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20 Aug 2020

Finding a Smart City Niche

by Jason Barnes
Jason is a former editor and frequent contributor to ITS industry publications, including ITS International.

Smart cities combine information from an incredibly wide range of sources in order to discern patterns in what is a classic Big Data application. Technologists operating in one or a small number of niches have a very important role to play in these newer, more sentient communities.  This can be by being an essential provider of unique or unusual information at the micro level, or by providing already-processed sets of data which are then incorporated into the greater whole.

In some instances, a specific solution is needed to achieve a particular outcome. In-ground Weigh-In-Motion (WIM) technology, for example, is the only way to acquire certain types of information from un-instrumented vehicles traveling at speed in live lanes. These include gross vehicle and axle weights, together with axle counts and spacings.

In the mobility sector, there are numerous technological solutions that can aggregate data. These provide movement pattern information for large geographic areas. WIM, and other solutions such as IRD’s VectorSense-based Tire Anomaly and Classification System (TACS™), can complement and enrich this with highly accurate and precise information from fixed locations on the road network.

Tire Anomaly and Classification System (TACS)
TACS Information Communicated Via Message Sign

Developments in connectivity and Cloud computing have already opened the way to WIM being offered as a hosted service. They also move us towards a situation where we can see the delivery of WIM information which is in step with smart city ambitions. Highly detailed information from a single or a series of sensor locations can support real-time mobility and safety/enforcement operations, as well as pattern discernment over longer timescales.

IRD’s combination of knowledge and experience positions the company well to be a provider of high-quality information to the public authorities and large data aggregators who will be the key interested parties in smart cities.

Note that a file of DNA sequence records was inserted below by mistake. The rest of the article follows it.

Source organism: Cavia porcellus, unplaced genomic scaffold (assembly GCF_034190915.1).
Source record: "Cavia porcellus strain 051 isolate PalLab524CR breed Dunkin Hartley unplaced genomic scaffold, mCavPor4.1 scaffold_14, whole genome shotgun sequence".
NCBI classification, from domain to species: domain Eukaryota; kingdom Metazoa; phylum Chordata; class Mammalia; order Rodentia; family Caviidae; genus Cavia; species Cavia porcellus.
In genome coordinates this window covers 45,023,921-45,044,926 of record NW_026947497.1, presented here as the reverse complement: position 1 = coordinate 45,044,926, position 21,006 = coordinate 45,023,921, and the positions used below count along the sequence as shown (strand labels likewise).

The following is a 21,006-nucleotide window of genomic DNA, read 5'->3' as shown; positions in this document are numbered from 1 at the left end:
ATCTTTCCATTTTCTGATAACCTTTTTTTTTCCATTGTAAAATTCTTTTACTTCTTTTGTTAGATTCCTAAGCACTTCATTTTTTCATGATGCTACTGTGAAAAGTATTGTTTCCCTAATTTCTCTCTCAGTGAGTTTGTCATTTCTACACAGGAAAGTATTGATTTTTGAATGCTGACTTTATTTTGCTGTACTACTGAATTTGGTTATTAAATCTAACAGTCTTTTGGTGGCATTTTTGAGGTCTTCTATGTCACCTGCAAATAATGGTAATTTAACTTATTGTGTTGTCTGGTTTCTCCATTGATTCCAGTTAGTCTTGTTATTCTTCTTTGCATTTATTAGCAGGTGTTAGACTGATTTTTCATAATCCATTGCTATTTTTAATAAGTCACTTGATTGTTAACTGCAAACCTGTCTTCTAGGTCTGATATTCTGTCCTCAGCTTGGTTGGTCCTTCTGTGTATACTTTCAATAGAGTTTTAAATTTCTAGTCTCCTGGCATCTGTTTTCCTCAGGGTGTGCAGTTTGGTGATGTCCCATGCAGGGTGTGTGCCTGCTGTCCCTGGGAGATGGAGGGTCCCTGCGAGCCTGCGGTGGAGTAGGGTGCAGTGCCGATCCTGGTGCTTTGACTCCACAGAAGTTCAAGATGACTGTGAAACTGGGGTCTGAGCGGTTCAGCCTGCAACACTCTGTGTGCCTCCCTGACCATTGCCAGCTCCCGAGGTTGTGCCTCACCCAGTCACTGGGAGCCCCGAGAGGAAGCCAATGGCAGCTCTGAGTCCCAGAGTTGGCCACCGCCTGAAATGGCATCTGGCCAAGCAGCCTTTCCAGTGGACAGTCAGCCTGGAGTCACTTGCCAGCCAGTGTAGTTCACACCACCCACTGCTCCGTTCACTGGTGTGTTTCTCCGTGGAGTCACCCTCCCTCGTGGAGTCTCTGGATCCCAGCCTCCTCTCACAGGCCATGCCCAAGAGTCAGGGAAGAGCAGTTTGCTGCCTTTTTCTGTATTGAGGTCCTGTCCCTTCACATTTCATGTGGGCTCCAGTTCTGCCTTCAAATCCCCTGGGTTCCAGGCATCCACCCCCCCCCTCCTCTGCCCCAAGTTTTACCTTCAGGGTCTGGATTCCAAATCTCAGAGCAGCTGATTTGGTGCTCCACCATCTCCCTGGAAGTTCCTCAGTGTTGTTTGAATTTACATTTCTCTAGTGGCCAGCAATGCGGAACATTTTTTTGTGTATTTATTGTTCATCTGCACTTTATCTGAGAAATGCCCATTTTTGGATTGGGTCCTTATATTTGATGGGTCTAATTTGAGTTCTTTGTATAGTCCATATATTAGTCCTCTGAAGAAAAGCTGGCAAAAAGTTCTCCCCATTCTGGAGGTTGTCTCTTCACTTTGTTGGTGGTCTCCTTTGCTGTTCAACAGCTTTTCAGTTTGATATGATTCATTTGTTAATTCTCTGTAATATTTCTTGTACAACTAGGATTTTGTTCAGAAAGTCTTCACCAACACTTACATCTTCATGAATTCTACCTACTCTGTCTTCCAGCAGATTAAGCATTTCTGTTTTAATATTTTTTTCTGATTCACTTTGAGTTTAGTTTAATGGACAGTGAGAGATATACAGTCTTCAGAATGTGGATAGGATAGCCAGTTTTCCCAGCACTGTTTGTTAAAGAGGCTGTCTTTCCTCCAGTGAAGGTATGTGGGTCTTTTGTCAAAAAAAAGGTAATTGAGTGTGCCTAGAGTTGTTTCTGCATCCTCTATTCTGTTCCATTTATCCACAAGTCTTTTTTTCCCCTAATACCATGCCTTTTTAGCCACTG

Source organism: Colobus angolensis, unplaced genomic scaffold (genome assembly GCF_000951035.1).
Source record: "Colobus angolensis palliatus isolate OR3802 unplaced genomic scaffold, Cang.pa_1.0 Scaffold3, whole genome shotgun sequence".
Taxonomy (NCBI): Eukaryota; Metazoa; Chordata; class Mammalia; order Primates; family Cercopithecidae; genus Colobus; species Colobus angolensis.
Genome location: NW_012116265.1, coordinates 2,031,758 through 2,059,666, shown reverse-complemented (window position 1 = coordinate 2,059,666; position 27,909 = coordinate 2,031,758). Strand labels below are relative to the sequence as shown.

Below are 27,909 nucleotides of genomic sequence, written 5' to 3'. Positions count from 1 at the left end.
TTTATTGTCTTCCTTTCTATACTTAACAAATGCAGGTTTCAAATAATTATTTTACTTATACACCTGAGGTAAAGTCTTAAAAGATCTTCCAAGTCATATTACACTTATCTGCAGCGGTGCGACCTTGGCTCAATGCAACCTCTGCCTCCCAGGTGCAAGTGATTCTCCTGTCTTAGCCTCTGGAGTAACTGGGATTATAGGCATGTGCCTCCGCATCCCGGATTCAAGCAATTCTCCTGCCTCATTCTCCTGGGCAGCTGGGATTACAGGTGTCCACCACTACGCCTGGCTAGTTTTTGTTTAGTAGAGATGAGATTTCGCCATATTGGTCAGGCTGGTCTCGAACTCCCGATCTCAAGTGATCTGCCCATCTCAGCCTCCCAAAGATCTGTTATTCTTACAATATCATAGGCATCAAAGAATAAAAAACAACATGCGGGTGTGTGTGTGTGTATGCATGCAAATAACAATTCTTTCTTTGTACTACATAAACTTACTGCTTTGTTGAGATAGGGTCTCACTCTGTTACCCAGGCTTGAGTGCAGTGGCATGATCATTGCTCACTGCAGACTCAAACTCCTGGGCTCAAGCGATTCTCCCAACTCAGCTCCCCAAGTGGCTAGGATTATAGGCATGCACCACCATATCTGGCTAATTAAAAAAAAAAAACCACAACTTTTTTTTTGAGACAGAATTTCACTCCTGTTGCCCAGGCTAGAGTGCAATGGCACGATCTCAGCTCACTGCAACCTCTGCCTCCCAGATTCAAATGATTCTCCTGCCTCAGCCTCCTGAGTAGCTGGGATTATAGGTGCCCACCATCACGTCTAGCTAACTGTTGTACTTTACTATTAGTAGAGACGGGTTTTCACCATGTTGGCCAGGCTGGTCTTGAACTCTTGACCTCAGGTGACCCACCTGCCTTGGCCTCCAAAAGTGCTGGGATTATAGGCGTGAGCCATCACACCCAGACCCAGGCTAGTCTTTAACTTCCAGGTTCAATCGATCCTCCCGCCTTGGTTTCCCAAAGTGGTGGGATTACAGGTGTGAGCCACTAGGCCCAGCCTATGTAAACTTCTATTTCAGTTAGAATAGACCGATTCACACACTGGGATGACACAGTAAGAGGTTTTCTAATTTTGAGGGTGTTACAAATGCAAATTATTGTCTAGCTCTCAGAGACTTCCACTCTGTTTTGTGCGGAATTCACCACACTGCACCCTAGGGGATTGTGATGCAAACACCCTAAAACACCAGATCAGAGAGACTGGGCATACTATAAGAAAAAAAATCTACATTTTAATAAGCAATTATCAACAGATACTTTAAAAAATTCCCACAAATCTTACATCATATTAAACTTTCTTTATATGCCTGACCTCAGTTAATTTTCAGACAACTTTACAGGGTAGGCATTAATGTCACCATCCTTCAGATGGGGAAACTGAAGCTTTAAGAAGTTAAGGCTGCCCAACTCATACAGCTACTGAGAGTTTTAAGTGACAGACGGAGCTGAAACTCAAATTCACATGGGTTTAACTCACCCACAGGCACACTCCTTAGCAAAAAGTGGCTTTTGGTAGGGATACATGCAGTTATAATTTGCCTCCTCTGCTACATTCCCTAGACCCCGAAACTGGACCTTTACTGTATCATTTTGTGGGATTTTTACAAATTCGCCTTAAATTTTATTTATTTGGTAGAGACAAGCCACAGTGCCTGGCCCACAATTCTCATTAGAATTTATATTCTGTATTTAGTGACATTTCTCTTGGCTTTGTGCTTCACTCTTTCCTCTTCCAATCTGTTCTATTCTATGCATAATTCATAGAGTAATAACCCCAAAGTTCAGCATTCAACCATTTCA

The company continues to focus on the creation and evolution of high-quality sensor and data-processing products. The emphasis is on performance and longevity which, with proper installation and maintenance, can be measured in decades.

A modular approach combined with an open-standards philosophy enables custom solutions to be created from a standardized range of products. This facilitates more ready integration with networked systems utilizing technologies from many different suppliers — such as are to be found in smart cities.

Smart City Data Sources and Users

Connectivity opens the door on new applications, such as using WIM/TACS in cooperation with traffic signal prioritization, either to improve traffic flows and environmental performance at specific lo-cations, or to better handle an identified safety problem, such as the approach of a heavy vehicle to a crowded intersection.  

Creation of a ‘Cloud within a Cloud’ would also lead to the ability to provide region-wide rather than just very localized WIM data — pattern information from a series of highly localized points. This too could be used in real time to monitor and address safety and environmental performance in conjunction with traffic management and other systems.


For information on IRD’s Smart City solutions contact info@irdinc.com.

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